In my previous post, I outlined the disconnect between profitability and investment in Canada’s private sector. While businesses are doing well and profits have rebounded quickly after the global financial crisis of 2007, investment has continued its slow and steady 20-year decline. This decline is especially visible when investment is related directly to profits. Slightly more than 60% of gross profits are currently being re-invested, down by a third relative to just two decades ago. Such a gap between strong profitability and dismal investment does not correspond with standard accounts of how the economy functions. According to standard accounts, strong profitability should encourage investment, not depress it further. This theoretical relationship is not borne out in recent Canadian experience.
While the last post also examined a few factors that could have been at play in creating this odd state of affairs, here I want to move in the opposite direction and look at two competing pictures of how to revive low private-sector investment. The first picture comes from Keynes, the second from Marx. I am particularly indebted to Michael Roberts, who has written extensively on the crisis from a UK perspective and who used a similar framework in a recent article (on the adoption of the idea of a permanent slump by mainstream Keynesians).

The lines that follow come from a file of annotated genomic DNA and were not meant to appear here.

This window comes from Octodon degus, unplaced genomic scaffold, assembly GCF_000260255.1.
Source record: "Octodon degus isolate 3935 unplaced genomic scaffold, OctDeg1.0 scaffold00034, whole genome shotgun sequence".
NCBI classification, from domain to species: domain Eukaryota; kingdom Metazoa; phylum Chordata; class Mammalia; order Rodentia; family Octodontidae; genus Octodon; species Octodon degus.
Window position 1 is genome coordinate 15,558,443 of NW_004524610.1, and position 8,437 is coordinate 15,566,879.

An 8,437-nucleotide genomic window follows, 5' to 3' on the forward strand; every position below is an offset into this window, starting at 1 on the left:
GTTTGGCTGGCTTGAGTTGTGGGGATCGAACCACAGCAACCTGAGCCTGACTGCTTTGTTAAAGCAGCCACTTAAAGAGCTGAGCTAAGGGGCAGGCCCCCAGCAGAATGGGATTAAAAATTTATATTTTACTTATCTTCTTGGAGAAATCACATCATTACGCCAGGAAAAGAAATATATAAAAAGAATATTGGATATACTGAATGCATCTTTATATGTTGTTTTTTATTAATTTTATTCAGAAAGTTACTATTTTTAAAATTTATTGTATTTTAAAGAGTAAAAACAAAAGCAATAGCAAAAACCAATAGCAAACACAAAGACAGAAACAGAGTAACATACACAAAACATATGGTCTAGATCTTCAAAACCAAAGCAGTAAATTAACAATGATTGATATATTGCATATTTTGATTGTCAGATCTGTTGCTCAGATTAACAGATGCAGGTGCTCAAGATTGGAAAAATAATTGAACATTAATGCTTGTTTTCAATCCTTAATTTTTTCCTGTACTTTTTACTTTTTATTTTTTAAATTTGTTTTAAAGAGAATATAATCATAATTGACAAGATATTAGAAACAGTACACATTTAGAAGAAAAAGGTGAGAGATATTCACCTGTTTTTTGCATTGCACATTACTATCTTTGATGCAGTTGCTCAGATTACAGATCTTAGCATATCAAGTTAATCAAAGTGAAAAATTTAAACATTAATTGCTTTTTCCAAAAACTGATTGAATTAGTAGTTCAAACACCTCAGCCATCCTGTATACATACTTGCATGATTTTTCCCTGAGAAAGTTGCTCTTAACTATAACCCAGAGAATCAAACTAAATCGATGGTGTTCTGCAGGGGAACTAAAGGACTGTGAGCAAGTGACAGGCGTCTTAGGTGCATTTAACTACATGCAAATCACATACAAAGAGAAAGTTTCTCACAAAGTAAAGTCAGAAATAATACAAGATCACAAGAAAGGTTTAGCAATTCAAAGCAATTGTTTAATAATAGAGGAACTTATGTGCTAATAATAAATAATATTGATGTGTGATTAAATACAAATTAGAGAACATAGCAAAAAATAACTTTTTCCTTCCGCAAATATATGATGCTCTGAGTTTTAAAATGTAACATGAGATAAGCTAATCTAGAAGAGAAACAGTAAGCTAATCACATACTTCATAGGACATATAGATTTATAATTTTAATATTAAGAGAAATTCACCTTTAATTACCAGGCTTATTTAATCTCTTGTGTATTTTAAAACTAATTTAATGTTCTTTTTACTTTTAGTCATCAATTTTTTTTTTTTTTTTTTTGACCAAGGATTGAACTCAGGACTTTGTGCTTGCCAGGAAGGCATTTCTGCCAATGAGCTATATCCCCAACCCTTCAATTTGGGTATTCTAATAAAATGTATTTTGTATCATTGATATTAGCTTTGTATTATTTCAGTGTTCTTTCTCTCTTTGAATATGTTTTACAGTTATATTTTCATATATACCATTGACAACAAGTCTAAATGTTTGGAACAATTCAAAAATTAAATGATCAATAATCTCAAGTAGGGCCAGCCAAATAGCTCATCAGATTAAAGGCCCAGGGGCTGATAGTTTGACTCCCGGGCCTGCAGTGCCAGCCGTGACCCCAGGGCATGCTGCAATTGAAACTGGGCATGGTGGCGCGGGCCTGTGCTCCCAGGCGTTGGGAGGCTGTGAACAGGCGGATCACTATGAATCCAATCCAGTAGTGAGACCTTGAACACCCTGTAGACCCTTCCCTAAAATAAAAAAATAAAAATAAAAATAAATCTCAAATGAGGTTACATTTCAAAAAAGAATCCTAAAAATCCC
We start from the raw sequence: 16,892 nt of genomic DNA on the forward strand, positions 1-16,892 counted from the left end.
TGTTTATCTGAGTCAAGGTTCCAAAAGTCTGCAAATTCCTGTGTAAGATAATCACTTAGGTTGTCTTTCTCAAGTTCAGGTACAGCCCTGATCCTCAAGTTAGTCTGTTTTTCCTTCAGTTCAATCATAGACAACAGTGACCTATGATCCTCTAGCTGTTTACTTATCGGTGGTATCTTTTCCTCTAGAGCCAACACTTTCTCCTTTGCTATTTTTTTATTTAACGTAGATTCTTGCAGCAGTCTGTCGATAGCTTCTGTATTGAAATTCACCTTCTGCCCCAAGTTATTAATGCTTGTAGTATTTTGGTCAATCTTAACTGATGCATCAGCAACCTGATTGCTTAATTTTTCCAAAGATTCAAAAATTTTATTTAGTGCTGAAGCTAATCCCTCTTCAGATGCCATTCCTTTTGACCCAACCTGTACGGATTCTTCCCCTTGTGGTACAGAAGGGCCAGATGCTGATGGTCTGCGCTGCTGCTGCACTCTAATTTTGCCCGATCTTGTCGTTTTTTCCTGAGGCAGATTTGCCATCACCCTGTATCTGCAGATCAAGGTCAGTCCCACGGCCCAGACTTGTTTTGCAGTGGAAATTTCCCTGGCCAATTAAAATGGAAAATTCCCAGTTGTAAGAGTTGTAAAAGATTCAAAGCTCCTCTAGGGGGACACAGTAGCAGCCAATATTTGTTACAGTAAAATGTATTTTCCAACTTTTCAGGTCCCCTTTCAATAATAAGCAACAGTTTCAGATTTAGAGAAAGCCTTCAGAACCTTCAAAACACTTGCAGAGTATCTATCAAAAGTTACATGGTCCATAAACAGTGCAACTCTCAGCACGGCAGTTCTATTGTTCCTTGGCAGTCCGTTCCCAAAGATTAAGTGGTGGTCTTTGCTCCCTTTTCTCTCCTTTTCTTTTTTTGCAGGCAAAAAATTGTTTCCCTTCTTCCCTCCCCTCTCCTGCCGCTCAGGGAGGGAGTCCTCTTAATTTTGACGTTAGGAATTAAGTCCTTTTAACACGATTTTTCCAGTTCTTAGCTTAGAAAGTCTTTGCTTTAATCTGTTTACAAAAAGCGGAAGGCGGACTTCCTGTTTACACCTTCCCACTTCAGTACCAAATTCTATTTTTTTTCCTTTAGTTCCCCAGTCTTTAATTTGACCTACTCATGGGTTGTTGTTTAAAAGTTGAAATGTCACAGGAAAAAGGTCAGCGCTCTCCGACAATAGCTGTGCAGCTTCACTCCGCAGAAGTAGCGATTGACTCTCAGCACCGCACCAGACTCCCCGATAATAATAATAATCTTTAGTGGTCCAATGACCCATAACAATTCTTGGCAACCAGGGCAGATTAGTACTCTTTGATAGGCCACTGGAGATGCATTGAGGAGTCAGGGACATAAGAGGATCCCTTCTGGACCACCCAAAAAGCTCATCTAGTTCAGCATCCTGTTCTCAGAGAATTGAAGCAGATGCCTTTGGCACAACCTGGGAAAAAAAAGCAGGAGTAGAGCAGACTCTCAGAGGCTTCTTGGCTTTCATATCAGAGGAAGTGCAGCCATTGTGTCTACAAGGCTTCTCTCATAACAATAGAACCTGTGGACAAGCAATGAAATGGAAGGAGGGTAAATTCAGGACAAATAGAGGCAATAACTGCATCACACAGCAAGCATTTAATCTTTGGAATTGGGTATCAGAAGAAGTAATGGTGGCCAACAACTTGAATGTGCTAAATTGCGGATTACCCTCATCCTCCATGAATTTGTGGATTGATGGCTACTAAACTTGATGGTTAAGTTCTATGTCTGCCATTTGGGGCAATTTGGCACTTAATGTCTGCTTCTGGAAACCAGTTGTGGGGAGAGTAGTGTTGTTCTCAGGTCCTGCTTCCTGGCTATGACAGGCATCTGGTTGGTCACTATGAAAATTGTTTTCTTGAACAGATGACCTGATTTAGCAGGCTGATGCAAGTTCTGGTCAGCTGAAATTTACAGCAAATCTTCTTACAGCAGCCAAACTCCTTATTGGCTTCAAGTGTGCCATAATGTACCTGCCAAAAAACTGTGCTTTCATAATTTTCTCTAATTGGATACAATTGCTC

The two pictures agree on a diagnosis of on-going stagnation – with low investment being just one feature. Indeed, the lack of sustained recovery across much of the developed world has led increasing numbers of mainstream economists to declare that the current slowdown is permanent. Paul Krugman, likely the most prominent Keynesian economist, recently wrote that we may have entered a “permanent slump.” Even the more hawkish Larry Summers has added his voice to the chorus, referring in a recent speech at the IMF to a period of “secular stagnation”. Many Marxist and other radical economists have, of course, been making the same point for years, citing a variety of structural changes and imbalances in the economy, particularly those that characterize the neoliberal period that began in the 1970s when the great post-war boom lost steam.
While their diagnosis may be similar, Keynesian and Marxian economists see the way out of the current long-term slump rather differently.